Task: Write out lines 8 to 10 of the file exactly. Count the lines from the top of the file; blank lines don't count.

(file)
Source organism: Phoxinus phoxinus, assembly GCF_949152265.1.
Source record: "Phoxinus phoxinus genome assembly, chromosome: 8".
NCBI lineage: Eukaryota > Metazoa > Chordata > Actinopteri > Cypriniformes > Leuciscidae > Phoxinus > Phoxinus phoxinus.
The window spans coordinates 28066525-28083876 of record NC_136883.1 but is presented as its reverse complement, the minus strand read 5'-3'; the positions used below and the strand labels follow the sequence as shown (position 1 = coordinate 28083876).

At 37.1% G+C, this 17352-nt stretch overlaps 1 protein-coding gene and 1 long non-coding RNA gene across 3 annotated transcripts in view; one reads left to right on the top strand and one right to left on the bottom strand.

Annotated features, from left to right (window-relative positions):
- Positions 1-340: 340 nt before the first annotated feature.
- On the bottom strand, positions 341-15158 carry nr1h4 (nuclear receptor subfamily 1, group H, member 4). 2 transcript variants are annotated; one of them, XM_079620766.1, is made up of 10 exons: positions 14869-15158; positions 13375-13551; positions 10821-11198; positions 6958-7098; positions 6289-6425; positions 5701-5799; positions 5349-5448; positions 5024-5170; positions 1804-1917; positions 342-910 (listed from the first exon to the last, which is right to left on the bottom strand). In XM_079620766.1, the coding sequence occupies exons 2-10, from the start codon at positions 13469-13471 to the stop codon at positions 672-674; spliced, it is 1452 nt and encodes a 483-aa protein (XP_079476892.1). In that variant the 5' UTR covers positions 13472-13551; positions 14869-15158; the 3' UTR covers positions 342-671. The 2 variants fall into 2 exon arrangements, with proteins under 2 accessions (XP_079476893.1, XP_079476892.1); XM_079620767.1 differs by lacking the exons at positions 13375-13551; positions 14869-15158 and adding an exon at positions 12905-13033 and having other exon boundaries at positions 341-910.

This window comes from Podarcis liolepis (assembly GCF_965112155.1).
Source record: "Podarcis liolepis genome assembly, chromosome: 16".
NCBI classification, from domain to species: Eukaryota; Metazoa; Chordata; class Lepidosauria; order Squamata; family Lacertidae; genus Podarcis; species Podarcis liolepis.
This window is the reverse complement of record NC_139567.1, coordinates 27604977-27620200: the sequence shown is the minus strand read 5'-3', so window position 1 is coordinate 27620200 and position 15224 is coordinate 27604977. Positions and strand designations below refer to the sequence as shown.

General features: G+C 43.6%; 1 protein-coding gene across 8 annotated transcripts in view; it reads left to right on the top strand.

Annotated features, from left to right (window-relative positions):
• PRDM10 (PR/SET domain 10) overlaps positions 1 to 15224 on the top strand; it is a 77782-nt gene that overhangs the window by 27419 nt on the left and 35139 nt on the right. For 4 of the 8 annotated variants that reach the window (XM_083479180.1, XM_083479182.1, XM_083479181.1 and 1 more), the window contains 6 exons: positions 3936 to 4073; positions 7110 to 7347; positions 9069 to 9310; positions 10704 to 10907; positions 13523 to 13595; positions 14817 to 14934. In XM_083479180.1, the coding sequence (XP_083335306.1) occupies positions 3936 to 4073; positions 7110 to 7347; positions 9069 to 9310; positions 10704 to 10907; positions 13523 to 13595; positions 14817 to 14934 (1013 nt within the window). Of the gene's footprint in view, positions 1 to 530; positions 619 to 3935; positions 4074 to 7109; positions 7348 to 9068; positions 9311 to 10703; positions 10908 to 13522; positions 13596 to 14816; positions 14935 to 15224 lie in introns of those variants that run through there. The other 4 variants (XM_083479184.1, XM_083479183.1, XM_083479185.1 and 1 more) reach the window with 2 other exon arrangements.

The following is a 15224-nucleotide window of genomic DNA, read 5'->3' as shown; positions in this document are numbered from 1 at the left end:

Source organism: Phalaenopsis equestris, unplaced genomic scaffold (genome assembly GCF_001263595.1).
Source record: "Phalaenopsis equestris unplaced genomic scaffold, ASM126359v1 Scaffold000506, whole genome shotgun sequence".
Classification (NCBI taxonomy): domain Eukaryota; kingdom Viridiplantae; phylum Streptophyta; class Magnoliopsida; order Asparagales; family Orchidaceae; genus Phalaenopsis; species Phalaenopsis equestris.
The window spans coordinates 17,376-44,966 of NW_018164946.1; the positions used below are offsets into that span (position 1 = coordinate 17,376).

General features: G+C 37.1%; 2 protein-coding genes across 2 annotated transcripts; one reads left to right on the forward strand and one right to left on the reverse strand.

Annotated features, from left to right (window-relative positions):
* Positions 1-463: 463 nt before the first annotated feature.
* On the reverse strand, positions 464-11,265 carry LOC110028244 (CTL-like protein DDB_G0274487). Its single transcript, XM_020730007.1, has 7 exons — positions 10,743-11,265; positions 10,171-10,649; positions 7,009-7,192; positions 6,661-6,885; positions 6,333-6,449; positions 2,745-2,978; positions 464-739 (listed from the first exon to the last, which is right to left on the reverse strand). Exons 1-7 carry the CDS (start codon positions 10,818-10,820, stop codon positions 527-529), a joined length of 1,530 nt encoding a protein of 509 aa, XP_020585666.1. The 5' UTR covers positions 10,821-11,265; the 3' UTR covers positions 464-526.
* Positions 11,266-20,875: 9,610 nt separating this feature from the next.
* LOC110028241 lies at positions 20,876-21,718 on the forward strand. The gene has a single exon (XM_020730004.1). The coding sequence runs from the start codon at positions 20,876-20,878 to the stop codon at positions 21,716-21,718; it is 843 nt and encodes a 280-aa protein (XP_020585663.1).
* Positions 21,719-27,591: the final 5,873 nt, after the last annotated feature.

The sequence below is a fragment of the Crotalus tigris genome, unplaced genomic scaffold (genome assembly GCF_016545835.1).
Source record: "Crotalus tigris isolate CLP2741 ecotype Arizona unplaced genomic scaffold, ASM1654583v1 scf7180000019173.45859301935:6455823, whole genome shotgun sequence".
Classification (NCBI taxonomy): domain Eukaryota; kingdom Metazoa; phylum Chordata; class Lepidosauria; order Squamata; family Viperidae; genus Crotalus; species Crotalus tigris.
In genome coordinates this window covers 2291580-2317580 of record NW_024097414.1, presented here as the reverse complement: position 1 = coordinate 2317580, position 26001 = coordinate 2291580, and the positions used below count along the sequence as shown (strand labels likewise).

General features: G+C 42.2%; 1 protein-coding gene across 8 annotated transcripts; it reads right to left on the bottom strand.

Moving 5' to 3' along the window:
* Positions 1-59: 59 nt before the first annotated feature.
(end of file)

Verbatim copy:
- On the bottom strand, positions 341-15158 carry nr1h4 (nuclear receptor subfamily 1, group H, member 4). 2 transcript variants are annotated; one of them, XM_079620766.1, is made up of 10 exons: positions 14869-15158; positions 13375-13551; positions 10821-11198; positions 6958-7098; positions 6289-6425; positions 5701-5799; positions 5349-5448; positions 5024-5170; positions 1804-1917; positions 342-910 (listed from the first exon to the last, which is right to left on the bottom strand). In XM_079620766.1, the coding sequence occupies exons 2-10, from the start codon at positions 13469-13471 to the stop codon at positions 672-674; spliced, it is 1452 nt and encodes a 483-aa protein (XP_079476892.1). In that variant the 5' UTR covers positions 13472-13551; positions 14869-15158; the 3' UTR covers positions 342-671. The 2 variants fall into 2 exon arrangements, with proteins under 2 accessions (XP_079476893.1, XP_079476892.1); XM_079620767.1 differs by lacking the exons at positions 13375-13551; positions 14869-15158 and adding an exon at positions 12905-13033 and having other exon boundaries at positions 341-910.

This window comes from Podarcis liolepis (assembly GCF_965112155.1).
Source record: "Podarcis liolepis genome assembly, chromosome: 16".